The Best Star Trek Characters to Keep Fans Boldly Going

Star Trek: The Next Generation star trek characters

Thanks to its setting on the USS Enterprise, Star Trek characters captivated audiences when the show debuted in 1966. But although Uhura and Chekov had their moments throughout the series’ three-season run, the show directed most of its attention to Captain James T. Kirk, his Commanding Officer Mr. Spock, and the ship’s doctor Leonard “Bones” McCoy. 

The sequel series Star Trek: The Next Generation hewed to a similar model for its inaugural season in 1987. However, the show soon moved its attention past Captain Jean-Luc Picard, helmsman Geordi LaForge, and android navigator Data. Over its seven seasons, The Next Generation became a proper ensemble show, something that all other Star Trek shows have replicated. 

Thanks to that crew-heavy approach, the Star Trek franchise has birthed many notable characters, ranging from noble members of Starfleet to some of the most devious villains in the galaxy. 

1. Benjamin Sisko

Avery Brooks as Benjamin Sisko
Image Credit: CBS Studios.

Star Trek fans love to debate about the merits of Captain Picard vs. Captain Kirk. That argument too often overlooks the obvious answer: Captain Benjamin Lafayette Sisko of the Federation Starbase Deep Space Nine. First introduced as a Commander, Sisko guided the Star Trek franchise into unfamiliar space on Deep Space Nine, the first series not set on a starship.

Sent to the titular Starbase around the emancipated planet Bajor, Sisko had to balance his duties as a single father to son Jake, the tensions between Starfleet and the religious Bajorans, pressures from the conquering Cardassian empire, and a new threat posed by the opening of a wormhole near the base. Thanks to a soulful and playful performance by Avery Brooks, Sisko never buckled under the weight of these demands but instead explored the complexities of Starfleet’s mission. 

2. Jean-Luc Picard

Patrick Stewart as Jean-Luc Picard
Image Credit: CBS Studios.

They made Patrick Stewart wear a wig. That’s how much Stewart’s baldness worried Gene Roddenberry and the Star Trek producers. How could they follow the swashbuckling Captain Kirk with a stiff bald Brit? In fairness, Stewart struggled to get into the role throughout the first disastrous season of Star Trek: The Next Generation. But by the time the show found its footing and Stewart loosened up, he established himself as the ideal Starfleet captain.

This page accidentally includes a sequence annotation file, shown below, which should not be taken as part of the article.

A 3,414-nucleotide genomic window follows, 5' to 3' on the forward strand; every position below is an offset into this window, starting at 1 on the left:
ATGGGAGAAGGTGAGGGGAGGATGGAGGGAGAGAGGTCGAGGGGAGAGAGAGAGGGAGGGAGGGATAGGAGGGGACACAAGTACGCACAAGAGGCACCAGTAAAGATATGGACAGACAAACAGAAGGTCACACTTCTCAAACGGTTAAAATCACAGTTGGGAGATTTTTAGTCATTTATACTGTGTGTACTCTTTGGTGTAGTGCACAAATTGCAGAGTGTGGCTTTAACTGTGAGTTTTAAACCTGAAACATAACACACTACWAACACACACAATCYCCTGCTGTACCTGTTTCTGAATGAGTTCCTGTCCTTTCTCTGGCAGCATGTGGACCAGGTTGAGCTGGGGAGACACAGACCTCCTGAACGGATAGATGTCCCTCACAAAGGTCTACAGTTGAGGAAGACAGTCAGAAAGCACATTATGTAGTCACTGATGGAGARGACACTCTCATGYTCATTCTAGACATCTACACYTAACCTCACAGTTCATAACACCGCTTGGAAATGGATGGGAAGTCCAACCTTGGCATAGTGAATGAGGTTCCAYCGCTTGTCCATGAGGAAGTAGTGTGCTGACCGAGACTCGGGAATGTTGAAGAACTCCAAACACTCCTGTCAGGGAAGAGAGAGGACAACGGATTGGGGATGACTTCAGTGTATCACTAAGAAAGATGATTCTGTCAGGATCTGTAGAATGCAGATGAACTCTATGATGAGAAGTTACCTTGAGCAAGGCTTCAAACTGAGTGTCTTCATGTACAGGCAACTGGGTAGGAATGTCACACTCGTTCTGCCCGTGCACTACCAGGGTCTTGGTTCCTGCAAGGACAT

Whether giving inspiring speeches or staring down brutal enemies, Picard comports himself with the dignity fitting his station, a quality he maintains even through the recent revival series Star Trek: Picard

3. Spock

Leonard Nimoy in Star Trek
Image Credit: Paramount Television.

Roddenberry and the original producers of Star Trek didn’t intend for Mr. Spock to overshadow Captain Kirk. Not only did the producers fear that audiences would reject the strange, pointy-eared Vulcan — even after abandoning plans to give him Devilish red skin — but they assumed the handsome William Shatner would draw more eyes than Leonard Nimoy.

However, audiences warmed to Spock immediately, thanks to Nimoy's internal drama in his half-alien/half-human character. Over the decades, Spock has come to represent everything great about Star Trek, whether played by Zachary Quinto in the reboot movies or Ethan Peck in recent TV series. Spock proves that self-improvement and communal harmony are the ultimate adventure. 

4. Captain Kirk

William Shatner as Captain Kirk in Star Trek
Image Credit: CBS Studios.

No, Kirk may not be the best character on Star Trek, but he’s pretty close. With a twinkle in his eye and a smirk on his face, Kirk loved to seek out new lives and civilizations, as explained in his iconic opening narration. William Shatner’s idiosyncratic line deliveries earned him years of mockery, but no one can deny he made the technobabble sing.

Whether fighting an opponent with his bare hands, outmaneuvering an enemy captain, or romancing an alien lady, Shatner’s Kirk brought the swashbuckling hero to sci-fi, creating a character that neither Chris Pine nor Paul Wesley could improve upon. 

5. Khan Noonien Singh

Ricardo Montalbán as Khan Noonien Singh in Star Trek II: The Wrath of Khan
Image Credit: Paramount Pictures.

When director Nicholas Meyer signed up to direct Star Trek II after the slow-moving Star Trek: The Motion Picture, he rewatched every episode of Star Trek to find a clear villain for the movie. He found it in Khan Noonien Singh, the bio-engineered warlord from the season one episode “Space Seed.”

In his initial appearance, Ricardo Montalbán played Khan as an intellectual titan, a man who won follows with sheer force of personality. But when he returned for Star Trek II: The Wrath of Khan, he played a man desperate as he is powerful. The standoff between Kirk and Khan gave Trek something missing from all the nautical trappings of the original series: a chess match between two strategic titans, neither willing to yield. 

6. Worf

Michael Dorn as Worf in Star Trek: Picard
Image Credit: Paramount+.